General aspects of surgery
A kidney transplant in Delhi is an operation to put a healthy kidney (from a donor) inside the body. There are two types of donors:
- Live donors: A living donor can be a relative, a friend, a co-worker or any other person who is willing to give a kidney to someone who needs it. A person only needs a healthy kidney to live.
- Dead donors: A dead donor is someone who has recently died.
You may need to have tests to see if the donated kidney is compatible with your type of tissue and blood type. Good tissue compatibility reduces the chances of your body rejecting the new kidney. They will also evaluate you to make sure you do not have significant heart or lung disease or other diseases, such as cancer, that could reduce your life expectancy.
Kidney transplant surgery usually lasts about 3 hours. During the surgery, you will place the donated kidney in the lower abdomen, connect the blood vessels of the donated kidney to the arteries and veins of your body, and connect the kidney ureter donated to the bladder. The blood can then flow through the new kidney and the kidney will begin to filter and eliminate waste and produce urine.
The new kidney usually starts working immediately. In most cases, diseased or damaged kidneys are not removed unless you have a severe kidney infection (pyelonephritis), kidney cancer, nephrotic syndrome, or extremely large polycystic kidneys.
What to expect after surgery?
You will have to stay in the hospital for several days after receiving the new kidney. In some cases, it may take time for the new kidney to produce urine. Therefore, you may have to undergo dialysis and take medications, such as diuretics, to help the new kidney remove excess water and salt from the body.
After the surgery, you will have to take medications to suppress the immune system. These medications are used to help prevent the body from rejecting the new kidney. You should take these medications for the rest of your life.
During the first weeks or months after surgery, your body may try to reject the new kidney. This is called acute rejection and occurs in about 1 in 10 people in the first year after transplant. Most of the time, acute rejection can be treated with medications to prevent rejection (immunosuppressants).
Chronic rejection (also known as the chronic failure of allotransplantation) is a gradual and progressive process of loss of renal function and can occur many months to several years after surgery. The specialists do not fully understand the cause of chronic rejection. There is no treatment for chronic rejection. Most people return to dialysis or receive a new transplant.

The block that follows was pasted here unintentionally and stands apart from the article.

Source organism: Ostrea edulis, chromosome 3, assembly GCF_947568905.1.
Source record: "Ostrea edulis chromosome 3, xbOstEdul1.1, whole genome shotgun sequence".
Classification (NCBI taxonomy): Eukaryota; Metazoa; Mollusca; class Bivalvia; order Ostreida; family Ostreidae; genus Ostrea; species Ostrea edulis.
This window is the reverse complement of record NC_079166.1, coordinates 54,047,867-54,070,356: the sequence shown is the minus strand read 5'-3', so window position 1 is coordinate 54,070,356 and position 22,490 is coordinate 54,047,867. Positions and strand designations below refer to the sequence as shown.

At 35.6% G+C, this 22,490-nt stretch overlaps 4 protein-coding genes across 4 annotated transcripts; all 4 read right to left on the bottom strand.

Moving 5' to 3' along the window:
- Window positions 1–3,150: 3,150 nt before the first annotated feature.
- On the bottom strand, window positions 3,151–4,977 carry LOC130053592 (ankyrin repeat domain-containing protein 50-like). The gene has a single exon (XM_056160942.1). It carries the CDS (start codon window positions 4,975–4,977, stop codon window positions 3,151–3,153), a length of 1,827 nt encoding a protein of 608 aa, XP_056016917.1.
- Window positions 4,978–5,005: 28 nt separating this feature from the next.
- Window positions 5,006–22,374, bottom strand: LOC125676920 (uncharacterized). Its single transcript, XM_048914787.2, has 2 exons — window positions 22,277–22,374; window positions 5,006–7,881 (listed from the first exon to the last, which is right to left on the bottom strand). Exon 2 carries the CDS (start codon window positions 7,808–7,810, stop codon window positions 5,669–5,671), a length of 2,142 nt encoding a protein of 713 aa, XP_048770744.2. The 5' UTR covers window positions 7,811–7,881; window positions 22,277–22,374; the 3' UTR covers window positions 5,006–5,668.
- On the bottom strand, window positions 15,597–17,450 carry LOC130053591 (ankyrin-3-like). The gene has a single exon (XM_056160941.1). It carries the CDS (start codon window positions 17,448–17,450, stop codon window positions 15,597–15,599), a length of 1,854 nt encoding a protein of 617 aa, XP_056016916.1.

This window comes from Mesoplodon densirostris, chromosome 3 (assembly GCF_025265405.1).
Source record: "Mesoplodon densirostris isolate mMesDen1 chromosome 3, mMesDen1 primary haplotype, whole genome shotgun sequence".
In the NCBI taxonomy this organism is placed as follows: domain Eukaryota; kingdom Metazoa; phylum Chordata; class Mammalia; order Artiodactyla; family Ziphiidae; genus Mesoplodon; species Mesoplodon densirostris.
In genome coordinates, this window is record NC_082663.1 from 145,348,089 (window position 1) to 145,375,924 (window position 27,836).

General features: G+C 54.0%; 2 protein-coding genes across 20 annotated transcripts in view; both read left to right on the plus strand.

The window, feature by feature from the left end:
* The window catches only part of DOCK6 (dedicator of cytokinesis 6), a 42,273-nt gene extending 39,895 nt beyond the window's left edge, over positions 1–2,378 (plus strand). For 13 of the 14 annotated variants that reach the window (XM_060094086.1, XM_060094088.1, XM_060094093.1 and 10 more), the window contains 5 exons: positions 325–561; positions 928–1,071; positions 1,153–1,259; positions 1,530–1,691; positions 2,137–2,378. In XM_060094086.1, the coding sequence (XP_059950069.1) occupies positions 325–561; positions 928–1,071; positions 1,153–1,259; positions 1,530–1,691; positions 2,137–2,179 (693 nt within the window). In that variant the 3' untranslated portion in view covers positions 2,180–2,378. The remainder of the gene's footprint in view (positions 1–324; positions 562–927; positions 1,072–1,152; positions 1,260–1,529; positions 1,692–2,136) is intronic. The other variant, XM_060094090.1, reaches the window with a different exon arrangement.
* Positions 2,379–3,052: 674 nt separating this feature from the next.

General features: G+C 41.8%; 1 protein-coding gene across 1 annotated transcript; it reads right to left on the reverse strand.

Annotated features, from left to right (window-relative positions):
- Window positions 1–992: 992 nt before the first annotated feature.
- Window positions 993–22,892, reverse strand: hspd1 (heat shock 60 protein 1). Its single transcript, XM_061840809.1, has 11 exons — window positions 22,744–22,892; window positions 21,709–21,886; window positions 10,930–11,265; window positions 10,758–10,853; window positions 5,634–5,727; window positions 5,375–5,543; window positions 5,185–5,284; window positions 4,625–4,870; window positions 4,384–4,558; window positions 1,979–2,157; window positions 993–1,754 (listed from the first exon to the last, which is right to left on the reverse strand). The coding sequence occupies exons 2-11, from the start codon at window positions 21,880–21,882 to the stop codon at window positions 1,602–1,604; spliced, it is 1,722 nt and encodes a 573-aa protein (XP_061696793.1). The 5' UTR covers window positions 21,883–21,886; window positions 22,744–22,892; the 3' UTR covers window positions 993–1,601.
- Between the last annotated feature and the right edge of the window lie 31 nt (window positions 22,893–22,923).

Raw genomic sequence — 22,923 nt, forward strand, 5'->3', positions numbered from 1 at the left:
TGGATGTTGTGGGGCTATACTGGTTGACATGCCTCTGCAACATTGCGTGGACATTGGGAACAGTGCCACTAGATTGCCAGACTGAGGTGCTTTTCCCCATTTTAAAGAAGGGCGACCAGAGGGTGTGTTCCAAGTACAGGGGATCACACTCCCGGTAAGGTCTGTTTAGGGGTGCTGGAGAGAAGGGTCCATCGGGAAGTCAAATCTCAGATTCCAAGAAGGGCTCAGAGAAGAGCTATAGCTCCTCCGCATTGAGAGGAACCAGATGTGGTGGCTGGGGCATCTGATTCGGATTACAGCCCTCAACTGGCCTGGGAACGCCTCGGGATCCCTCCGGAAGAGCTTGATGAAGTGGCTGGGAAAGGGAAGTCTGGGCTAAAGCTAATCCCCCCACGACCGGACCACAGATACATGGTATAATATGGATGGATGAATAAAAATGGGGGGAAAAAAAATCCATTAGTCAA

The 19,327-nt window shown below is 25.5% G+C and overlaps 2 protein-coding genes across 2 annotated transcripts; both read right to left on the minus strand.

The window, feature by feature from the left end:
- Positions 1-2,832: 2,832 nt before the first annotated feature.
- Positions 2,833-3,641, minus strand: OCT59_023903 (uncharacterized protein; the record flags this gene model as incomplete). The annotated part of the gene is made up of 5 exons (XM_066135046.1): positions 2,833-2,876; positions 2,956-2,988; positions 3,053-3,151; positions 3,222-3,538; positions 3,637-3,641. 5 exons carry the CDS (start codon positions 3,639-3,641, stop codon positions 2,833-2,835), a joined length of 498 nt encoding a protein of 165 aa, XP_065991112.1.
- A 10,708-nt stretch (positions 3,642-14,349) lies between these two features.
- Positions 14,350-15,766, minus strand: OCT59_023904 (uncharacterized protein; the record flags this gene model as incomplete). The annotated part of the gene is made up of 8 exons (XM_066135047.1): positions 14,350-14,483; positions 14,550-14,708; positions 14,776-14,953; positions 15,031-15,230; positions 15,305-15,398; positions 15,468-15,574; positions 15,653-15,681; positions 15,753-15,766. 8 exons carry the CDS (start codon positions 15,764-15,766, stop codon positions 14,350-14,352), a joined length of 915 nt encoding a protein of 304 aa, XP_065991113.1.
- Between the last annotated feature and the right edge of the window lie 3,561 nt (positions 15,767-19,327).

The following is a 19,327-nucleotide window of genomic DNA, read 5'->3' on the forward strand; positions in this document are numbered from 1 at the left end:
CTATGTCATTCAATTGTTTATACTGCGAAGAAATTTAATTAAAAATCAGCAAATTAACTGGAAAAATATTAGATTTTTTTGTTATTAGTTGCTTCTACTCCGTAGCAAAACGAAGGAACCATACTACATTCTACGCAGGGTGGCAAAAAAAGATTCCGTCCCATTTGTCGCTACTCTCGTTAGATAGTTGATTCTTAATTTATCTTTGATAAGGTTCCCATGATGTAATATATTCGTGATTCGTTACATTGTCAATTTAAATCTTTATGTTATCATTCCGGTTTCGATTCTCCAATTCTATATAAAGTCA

Why is it done?
Kidney transplant in Delhi is done so that a healthy kidney (kidney of a donor) can do what your sick kidney can no longer do. Kidney transplant is used when you have severe chronic kidney disease (kidney failure) that cannot be reversed with any other treatment method. You will not be able to have this surgery if you have an active infection, another life-threatening illness such as cancer, or severe heart or lung disease.
If you have severe chronic kidney disease and opt for a kidney transplant, you may be able to live longer than if you choose to treat your kidney disease with dialysis only.
In the past, transplants using a kidney from a first-degree relative, such as their father, mother, brother or sister, were the most successful. But thanks to modern medicines to prevent rejection, the kidneys of people who are not related to you also work well. Transplants from living donors or from dead donors can be successful.
The risks of having a kidney transplant include:
- Rejection of the new kidney.
- Serious infection
- Reaction to the anesthesia used for surgery.
- Failure of the donated kidney.
A kidney transplant may be a better treatment for you than dialysis since survival rates are better after transplant. You can also live a more normal life because you will not have to undergo dialysis. Although a kidney transplant is an expensive procedure, it can be less expensive than long-term dialysis treatments.
There is often a long wait before receiving a kidney from a donor. And there is no guarantee that the transplant will be successful. There are fewer complications in people who are good candidates for surgery and who do not have other serious medical conditions that can limit their life expectancies, such as unstable coronary artery disease or cancer.
Not all people can have a kidney transplant. In general, you will not be able to have a kidney transplant if you have an active infection or other life-threatening illness, such as cancer, or severe heart or lung disease.
After having a kidney transplant, you will need to take medications that suppress the immune system (anti-rejection drugs or immunosuppressants) to help prevent the body from rejecting the new kidney. You should take these medications for the rest of your life. Since these medications weaken the immune system, you will be at increased risk of serious infections. There is also the possibility that your body still rejects the new kidney, even if you take these medications. If this happens, you will have to start dialysis and may have to wait for another kidney transplant.
Immunosuppressants also increase the risk of other diseases, such as skin cancer and lymphoma. You will have an increased risk of diabetes, high blood pressure, heart disease, cataracts, and liver inflammation (cirrhosis) if you take these medications.